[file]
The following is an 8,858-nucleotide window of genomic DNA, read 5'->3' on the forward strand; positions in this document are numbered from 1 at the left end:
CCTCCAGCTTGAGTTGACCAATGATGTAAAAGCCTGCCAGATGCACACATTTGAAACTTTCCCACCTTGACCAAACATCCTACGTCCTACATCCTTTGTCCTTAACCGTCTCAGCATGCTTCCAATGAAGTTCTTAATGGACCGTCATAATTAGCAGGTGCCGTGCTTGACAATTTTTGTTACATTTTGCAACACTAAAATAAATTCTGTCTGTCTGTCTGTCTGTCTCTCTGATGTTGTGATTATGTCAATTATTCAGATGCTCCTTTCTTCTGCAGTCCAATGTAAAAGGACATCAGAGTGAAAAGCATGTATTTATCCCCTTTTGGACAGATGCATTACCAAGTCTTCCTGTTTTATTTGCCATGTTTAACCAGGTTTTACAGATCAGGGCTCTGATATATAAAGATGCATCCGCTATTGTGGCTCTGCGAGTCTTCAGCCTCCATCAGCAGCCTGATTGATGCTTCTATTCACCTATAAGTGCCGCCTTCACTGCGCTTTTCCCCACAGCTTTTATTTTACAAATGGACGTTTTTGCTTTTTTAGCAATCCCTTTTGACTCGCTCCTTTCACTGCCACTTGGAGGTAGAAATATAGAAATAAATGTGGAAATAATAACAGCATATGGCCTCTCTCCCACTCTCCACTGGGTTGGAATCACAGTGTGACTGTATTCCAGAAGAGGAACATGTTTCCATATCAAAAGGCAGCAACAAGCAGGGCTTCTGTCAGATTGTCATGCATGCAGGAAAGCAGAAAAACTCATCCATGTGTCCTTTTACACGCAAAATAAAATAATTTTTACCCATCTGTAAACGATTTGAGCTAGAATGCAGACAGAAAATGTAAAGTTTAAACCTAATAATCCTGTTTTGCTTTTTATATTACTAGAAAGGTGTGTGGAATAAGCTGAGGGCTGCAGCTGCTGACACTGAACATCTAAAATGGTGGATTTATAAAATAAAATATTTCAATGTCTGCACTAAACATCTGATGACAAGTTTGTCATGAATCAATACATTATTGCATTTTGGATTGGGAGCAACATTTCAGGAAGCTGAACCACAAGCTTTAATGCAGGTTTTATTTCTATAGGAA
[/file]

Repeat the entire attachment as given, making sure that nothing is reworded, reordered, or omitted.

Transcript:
The following is an 8,858-nucleotide window of genomic DNA, read 5'->3' on the forward strand; positions in this document are numbered from 1 at the left end:
CCTCCAGCTTGAGTTGACCAATGATGTAAAAGCCTGCCAGATGCACACATTTGAAACTTTCCCACCTTGACCAAACATCCTACGTCCTACATCCTTTGTCCTTAACCGTCTCAGCATGCTTCCAATGAAGTTCTTAATGGACCGTCATAATTAGCAGGTGCCGTGCTTGACAATTTTTGTTACATTTTGCAACACTAAAATAAATTCTGTCTGTCTGTCTGTCTGTCTCTCTGATGTTGTGATTATGTCAATTATTCAGATGCTCCTTTCTTCTGCAGTCCAATGTAAAAGGACATCAGAGTGAAAAGCATGTATTTATCCCCTTTTGGACAGATGCATTACCAAGTCTTCCTGTTTTATTTGCCATGTTTAACCAGGTTTTACAGATCAGGGCTCTGATATATAAAGATGCATCCGCTATTGTGGCTCTGCGAGTCTTCAGCCTCCATCAGCAGCCTGATTGATGCTTCTATTCACCTATAAGTGCCGCCTTCACTGCGCTTTTCCCCACAGCTTTTATTTTACAAATGGACGTTTTTGCTTTTTTAGCAATCCCTTTTGACTCGCTCCTTTCACTGCCACTTGGAGGTAGAAATATAGAAATAAATGTGGAAATAATAACAGCATATGGCCTCTCTCCCACTCTCCACTGGGTTGGAATCACAGTGTGACTGTATTCCAGAAGAGGAACATGTTTCCATATCAAAAGGCAGCAACAAGCAGGGCTTCTGTCAGATTGTCATGCATGCAGGAAAGCAGAAAAACTCATCCATGTGTCCTTTTACACGCAAAATAAAATAATTTTTACCCATCTGTAAACGATTTGAGCTAGAATGCAGACAGAAAATGTAAAGTTTAAACCTAATAATCCTGTTTTGCTTTTTATATTACTAGAAAGGTGTGTGGAATAAGCTGAGGGCTGCAGCTGCTGACACTGAACATCTAAAATGGTGGATTTATAAAATAAAATATTTCAATGTCTGCACTAAACATCTGATGACAAGTTTGTCATGAATCAATACATTATTGCATTTTGGATTGGGAGCAACATTTCAGGAAGCTGAACCACAAGCTTTAATGCAGGTTTTATTTCTATAGGAA